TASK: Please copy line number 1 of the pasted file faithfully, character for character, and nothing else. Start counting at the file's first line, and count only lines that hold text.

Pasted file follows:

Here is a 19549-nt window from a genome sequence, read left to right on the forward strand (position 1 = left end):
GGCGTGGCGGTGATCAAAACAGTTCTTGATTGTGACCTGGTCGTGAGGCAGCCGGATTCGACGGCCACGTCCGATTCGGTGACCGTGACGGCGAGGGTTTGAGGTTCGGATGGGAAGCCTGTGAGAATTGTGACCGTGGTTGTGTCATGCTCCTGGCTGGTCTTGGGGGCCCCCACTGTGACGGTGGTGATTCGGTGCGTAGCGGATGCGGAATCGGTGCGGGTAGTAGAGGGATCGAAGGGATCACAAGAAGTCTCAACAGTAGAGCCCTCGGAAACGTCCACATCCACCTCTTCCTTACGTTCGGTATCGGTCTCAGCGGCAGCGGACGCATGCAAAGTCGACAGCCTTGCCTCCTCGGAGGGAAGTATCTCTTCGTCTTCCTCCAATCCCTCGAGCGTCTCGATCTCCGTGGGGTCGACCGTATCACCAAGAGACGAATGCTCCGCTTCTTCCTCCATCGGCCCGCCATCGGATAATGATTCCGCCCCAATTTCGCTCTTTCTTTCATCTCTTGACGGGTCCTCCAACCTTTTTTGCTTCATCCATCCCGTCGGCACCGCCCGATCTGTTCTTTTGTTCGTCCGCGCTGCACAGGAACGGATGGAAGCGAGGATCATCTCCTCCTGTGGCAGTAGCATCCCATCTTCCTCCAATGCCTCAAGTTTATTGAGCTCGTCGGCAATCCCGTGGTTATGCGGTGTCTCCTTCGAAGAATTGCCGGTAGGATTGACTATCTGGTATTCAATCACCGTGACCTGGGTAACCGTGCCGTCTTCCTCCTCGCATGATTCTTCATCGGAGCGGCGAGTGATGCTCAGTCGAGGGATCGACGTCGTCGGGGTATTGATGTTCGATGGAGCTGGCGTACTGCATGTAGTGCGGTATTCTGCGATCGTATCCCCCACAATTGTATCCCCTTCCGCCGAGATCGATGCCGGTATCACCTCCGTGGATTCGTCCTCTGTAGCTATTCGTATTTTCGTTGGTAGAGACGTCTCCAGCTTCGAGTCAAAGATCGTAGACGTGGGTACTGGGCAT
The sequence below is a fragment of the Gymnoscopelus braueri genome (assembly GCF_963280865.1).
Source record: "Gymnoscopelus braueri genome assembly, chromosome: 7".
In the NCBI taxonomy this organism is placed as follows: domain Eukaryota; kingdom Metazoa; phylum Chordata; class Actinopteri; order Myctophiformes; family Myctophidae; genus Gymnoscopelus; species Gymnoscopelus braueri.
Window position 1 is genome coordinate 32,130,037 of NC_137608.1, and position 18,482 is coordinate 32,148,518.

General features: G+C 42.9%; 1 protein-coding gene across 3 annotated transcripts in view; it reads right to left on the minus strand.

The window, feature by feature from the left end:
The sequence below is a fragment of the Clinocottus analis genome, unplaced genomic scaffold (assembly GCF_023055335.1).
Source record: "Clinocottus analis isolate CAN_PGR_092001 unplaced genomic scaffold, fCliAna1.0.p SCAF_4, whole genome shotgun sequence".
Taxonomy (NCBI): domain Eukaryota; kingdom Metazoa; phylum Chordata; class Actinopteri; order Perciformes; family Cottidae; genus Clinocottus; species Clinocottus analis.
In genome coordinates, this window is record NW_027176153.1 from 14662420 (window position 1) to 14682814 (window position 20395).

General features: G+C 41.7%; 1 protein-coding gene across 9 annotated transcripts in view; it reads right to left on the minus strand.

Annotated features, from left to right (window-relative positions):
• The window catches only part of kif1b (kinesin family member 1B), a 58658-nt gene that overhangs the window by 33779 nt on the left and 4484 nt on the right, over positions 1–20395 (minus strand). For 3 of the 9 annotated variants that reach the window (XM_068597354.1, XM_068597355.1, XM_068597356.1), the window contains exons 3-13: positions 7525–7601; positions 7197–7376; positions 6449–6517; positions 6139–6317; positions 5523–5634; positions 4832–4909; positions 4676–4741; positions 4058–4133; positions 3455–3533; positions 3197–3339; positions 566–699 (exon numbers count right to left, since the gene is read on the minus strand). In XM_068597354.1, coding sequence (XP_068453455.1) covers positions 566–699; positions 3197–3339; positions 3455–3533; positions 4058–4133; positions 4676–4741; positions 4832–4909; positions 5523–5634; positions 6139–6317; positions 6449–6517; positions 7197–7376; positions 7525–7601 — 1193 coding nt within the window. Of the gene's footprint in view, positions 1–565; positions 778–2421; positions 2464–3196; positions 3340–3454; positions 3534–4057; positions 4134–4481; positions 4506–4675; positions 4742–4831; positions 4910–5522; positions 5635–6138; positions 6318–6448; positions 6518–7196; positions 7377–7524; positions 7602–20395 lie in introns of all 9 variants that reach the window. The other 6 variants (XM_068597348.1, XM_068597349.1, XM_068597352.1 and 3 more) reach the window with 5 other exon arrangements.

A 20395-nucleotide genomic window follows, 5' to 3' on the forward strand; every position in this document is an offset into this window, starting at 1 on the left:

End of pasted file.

Here is a 19549-nt window from a genome sequence, read left to right on the forward strand (position 1 = left end):